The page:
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Berry Mayall argues in this work that, since childhood is a permanent component of society, in order to understand how society works, we must take account of children as well as adults, otherwise our explanation omits an important social group. Children's lives are shaped by policies and practices, but they are also agents, who make a life for themselves through their relationships with adults and other children. This book argues that feminist theory and practice is useful for understanding childhood; we should start from the children's own accounts to show how the organization of social relations provides an explanation for their social position. This is a political book: through analysis of children's own descriptions and evaluations of childhood, it argues for an improved social status of childhood, including respecting children's rights. The book also shows that in order to understand childhood we must take account of both child-adult relations (generational relations) and gender relations. It is valuable reading for childhood sociologists and feminists, and for all those seeking to raise the social status of childhood. It is highly recommended to students of childhood studies, at all levels.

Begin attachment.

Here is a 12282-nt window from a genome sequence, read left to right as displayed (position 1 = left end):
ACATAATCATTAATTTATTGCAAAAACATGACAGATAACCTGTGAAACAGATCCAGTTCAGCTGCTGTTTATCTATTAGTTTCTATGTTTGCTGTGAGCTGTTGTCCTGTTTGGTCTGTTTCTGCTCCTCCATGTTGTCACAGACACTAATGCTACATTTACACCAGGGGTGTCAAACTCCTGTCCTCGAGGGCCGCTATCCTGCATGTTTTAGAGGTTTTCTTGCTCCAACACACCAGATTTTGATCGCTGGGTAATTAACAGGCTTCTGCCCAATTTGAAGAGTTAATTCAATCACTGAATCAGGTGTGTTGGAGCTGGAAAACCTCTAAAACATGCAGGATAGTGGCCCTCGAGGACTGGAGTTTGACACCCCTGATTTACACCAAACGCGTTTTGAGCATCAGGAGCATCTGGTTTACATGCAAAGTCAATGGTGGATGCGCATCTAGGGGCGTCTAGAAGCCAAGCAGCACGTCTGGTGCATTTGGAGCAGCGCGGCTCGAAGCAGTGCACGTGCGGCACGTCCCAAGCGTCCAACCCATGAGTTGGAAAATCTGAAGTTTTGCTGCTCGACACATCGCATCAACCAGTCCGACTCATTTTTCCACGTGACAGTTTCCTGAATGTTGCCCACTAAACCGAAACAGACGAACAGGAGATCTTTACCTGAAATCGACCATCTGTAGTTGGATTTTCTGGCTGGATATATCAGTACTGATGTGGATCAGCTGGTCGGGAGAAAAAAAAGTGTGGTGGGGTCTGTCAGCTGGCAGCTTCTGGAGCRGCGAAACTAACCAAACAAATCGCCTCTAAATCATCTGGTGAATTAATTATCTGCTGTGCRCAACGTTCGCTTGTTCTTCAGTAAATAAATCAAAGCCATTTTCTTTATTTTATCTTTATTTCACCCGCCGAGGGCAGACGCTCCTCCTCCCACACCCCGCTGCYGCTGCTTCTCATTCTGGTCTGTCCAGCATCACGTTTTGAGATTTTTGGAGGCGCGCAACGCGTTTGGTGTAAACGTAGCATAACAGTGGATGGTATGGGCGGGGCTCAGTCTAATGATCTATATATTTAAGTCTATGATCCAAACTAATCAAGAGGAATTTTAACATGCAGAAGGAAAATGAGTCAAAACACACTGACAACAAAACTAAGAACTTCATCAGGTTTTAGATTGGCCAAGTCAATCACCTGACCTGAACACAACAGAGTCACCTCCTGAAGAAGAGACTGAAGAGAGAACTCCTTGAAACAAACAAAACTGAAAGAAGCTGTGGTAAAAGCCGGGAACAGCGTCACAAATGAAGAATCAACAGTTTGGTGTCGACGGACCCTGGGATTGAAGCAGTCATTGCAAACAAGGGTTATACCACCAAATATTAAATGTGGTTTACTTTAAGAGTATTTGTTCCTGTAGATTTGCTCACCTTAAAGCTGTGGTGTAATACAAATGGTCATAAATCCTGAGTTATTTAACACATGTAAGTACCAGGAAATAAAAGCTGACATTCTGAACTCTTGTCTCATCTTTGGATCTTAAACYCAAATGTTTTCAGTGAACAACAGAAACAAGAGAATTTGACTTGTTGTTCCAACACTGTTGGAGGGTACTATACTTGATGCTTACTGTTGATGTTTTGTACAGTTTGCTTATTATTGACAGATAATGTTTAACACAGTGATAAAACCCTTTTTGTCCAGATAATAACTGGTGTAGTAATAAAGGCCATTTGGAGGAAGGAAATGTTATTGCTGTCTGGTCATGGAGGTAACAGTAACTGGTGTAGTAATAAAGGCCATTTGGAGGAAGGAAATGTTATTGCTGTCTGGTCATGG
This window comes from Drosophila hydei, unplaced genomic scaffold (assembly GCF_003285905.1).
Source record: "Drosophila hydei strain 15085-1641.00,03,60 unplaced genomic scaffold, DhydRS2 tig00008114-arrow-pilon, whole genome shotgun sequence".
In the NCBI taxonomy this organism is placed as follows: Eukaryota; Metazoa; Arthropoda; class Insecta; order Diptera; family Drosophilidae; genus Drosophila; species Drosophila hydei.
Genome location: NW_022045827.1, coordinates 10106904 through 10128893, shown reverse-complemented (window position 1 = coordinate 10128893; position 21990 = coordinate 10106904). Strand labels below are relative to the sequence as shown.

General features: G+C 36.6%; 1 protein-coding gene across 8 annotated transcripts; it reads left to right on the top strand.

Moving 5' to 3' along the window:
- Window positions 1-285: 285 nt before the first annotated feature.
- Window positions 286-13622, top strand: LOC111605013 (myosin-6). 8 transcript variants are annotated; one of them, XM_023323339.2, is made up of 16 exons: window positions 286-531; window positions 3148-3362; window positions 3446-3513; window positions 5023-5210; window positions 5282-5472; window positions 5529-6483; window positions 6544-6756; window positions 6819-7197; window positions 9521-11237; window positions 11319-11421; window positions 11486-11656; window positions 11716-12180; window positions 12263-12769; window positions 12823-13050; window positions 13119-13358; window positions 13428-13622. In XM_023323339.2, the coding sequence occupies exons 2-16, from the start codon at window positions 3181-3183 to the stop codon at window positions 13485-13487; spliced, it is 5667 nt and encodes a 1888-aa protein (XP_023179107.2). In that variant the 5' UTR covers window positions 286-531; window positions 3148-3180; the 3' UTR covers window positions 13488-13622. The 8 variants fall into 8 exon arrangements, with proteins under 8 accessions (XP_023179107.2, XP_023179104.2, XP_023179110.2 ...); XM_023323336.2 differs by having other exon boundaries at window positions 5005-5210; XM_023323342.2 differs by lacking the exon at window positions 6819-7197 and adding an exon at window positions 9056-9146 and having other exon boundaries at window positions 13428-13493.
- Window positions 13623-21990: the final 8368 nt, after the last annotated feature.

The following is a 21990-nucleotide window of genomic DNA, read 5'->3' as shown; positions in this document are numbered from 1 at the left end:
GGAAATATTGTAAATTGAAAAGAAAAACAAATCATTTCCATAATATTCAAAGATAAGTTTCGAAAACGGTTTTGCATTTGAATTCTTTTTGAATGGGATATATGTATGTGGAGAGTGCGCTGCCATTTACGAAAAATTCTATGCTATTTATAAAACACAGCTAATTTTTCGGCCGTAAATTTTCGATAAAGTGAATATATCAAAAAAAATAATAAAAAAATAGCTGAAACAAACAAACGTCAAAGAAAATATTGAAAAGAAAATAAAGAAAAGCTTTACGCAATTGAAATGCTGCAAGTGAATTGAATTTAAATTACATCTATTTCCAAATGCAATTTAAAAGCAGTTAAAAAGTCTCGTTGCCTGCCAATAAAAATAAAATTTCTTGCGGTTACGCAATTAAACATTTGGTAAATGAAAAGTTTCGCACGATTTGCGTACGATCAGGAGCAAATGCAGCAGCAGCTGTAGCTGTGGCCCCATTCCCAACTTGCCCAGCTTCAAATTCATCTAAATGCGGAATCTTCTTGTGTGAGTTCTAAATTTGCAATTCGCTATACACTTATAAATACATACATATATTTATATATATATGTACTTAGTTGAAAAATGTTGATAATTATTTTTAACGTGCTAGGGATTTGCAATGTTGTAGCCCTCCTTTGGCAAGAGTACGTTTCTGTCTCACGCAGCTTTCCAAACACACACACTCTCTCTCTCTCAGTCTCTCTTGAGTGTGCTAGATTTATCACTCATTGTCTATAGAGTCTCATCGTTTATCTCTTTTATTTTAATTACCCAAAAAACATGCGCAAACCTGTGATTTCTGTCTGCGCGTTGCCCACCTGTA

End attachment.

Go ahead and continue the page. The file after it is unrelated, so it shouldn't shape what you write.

Berry Mayall is currently Professor of Childhood Studies at the Institute of Education, University of London. She has worked on many research studies on the daily lives of children and their parents; and in the last ten years has focused on children's own accounts, including their understanding of childhood. Her work is widely recognized; and she has been invited to speak and write about it both in the UK and internationally.
Open University Press
Date of Publication
English, Multiple languages
Social Issues, Services & Welfare
UK Higher Education OUP Humanities & Social Sciences Health & Social Welfare